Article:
Stunning Somerset Levels

Before we had even left the car park at RSPB's Ham Wall we were listening to garden warbler and blackcap. Two species we got to know well and could tell the difference between. We also heard dunnock, wren, robin, chaffinch, blue tit, chiffchaff, song thrush and great tit

As we started down the track, we were finding new warbler species as well as more garden warbler and blackcap. We picked up willow warbler,  cetti’s warbler and whitethroat singing in the scrub reed-side habitat. 

We started to notice hirundines and had soon seen swift, swallow, house martin and sand martin.
Sedge and reed warbler were also quickly found.

In the sheltered spots it soon became obvious that dragonflies and damselflies were on the wing.
hairy-looking hairy dragonfly


On the water we watched a pair of great crested grebe, as well as pochard, coot, cormorant, shoveler, mallard, tufted duck, gadwall, teal and little grebe.We eventually started picking up the odd marsh harrier.

There were five species of heron seen during before lunch! Besides the great white and little egret, flying around there were a few booming bittern, we eventually saw a few flying around. We also saw one of the glossy ibis on the far side of the pool, not quite as good as last year! It was a struggle to see a grey heron and we eventually found just the one.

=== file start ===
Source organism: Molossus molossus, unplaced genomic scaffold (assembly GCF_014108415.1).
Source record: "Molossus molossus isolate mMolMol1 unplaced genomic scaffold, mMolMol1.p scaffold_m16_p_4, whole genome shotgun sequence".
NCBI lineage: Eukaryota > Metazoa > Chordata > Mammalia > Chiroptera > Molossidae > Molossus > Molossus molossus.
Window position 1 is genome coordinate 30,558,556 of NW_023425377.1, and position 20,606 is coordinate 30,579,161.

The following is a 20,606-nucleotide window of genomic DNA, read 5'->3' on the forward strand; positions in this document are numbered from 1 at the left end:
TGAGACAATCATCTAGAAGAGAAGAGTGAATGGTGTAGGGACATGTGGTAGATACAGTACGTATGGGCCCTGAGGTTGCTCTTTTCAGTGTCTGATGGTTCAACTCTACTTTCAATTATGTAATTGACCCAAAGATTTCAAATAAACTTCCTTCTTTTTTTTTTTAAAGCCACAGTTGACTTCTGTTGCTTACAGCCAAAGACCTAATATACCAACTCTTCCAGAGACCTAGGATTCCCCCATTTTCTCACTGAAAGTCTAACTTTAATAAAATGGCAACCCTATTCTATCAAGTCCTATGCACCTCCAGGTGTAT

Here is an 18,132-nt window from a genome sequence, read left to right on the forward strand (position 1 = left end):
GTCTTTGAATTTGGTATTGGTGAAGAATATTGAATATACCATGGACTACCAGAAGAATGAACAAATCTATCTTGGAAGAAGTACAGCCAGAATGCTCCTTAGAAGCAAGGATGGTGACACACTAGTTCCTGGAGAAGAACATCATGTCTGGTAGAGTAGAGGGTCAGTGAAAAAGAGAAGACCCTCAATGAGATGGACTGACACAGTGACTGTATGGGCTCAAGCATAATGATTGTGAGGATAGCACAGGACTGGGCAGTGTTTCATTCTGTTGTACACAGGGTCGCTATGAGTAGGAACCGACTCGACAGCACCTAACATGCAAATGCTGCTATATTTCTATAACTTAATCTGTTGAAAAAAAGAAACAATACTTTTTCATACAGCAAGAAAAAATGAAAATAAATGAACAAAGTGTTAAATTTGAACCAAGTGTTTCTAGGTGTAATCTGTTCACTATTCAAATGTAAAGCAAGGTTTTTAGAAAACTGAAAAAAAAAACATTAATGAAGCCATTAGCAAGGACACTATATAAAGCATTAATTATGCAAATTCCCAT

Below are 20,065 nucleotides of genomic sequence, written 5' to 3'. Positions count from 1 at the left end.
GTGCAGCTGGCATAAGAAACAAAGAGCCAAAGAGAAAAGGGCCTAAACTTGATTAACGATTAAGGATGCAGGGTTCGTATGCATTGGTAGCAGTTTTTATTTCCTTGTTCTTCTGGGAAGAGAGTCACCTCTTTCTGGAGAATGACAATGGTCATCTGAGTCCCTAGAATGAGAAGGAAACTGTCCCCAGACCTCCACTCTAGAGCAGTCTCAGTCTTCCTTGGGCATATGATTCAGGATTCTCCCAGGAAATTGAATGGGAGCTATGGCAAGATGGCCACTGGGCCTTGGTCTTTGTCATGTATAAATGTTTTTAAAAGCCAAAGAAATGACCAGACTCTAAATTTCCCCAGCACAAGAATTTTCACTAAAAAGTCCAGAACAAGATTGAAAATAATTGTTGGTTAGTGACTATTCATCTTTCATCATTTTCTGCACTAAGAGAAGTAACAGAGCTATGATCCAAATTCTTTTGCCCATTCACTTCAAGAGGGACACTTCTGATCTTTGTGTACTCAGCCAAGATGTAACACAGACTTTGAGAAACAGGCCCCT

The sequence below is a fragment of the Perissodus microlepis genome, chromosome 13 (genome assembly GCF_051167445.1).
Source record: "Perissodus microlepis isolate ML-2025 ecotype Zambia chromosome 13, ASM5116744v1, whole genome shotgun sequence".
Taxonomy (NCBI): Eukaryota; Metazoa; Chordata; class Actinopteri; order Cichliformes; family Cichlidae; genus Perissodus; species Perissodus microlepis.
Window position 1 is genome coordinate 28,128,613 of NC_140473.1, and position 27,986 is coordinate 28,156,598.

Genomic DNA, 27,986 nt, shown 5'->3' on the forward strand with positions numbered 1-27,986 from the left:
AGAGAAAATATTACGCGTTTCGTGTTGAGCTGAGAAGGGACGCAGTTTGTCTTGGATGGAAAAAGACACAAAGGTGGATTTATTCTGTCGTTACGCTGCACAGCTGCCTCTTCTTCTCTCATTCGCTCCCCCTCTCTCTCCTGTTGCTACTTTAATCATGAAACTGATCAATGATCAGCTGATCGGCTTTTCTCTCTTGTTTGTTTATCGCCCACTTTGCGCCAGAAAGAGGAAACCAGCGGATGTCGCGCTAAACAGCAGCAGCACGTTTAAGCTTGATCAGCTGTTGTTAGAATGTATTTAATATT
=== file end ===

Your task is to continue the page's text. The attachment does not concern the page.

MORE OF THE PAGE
At the final viewing point we hit a purple patch with two hobby flying around catching insects, two cuckoo chasing each other and seven whimbrel sat quietly on an island – brilliant stuff!

As we worked our way back along the screens, we managed to find a male garganey who decided to get out of the water just in case we hadn’t seen what a dapper chap he was.

After lunch we headed out to look around Shapwick Heath.

We were soon picking up more garden warbler in the scrub and there was a very showy male whitethroat in the car park.

At the first pool we saw a lovely flock of black-tailed godwit, some of which were in their full summer finery. A cursory glance at a little egret showed that it was in fact a cattle egret, that was soon joined by ten of its friends – here’s nine of them and our sixth species of heron of the day!
nine cattle egret

We carried on to Noah’s hide where we saw a male wigeon and a very fast-passing kingfisher. Next to appear where at least five hobby who put on a great show until the rain arrived. The stars however where the mute swans with their wrestling antics and a little egret who had worked out his own special form of fish-tickling.  
Fish-tickling little egret

Next, we popped to the viewing point behind Noah’s hide and were treated to the male marsh harrier cruising around and beating up a buzzard who was deemed to be too close.


After a brief visit to the last hide we headed back to the car park – another great day! (NA)

Sunday, 9 April 2017

Early Warblers at CWP